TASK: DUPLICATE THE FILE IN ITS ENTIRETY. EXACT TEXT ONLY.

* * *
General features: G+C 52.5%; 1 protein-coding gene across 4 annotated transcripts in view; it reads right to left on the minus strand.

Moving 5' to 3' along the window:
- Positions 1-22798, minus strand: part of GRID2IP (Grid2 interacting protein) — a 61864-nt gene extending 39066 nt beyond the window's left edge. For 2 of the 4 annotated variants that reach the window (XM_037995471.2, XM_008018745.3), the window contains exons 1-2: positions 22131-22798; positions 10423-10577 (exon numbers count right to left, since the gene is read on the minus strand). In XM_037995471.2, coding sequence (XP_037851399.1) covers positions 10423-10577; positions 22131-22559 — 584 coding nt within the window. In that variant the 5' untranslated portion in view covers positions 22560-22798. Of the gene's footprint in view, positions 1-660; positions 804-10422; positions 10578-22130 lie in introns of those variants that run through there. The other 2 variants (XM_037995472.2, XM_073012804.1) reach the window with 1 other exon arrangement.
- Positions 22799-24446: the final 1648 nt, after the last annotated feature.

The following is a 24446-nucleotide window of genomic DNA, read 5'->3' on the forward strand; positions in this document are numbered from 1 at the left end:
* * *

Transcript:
General features: G+C 52.5%; 1 protein-coding gene across 4 annotated transcripts in view; it reads right to left on the minus strand.

Moving 5' to 3' along the window:
- Positions 1-22798, minus strand: part of GRID2IP (Grid2 interacting protein) — a 61864-nt gene extending 39066 nt beyond the window's left edge. For 2 of the 4 annotated variants that reach the window (XM_037995471.2, XM_008018745.3), the window contains exons 1-2: positions 22131-22798; positions 10423-10577 (exon numbers count right to left, since the gene is read on the minus strand). In XM_037995471.2, coding sequence (XP_037851399.1) covers positions 10423-10577; positions 22131-22559 — 584 coding nt within the window. In that variant the 5' untranslated portion in view covers positions 22560-22798. Of the gene's footprint in view, positions 1-660; positions 804-10422; positions 10578-22130 lie in introns of those variants that run through there. The other 2 variants (XM_037995472.2, XM_073012804.1) reach the window with 1 other exon arrangement.
- Positions 22799-24446: the final 1648 nt, after the last annotated feature.

The following is a 24446-nucleotide window of genomic DNA, read 5'->3' on the forward strand; positions in this document are numbered from 1 at the left end: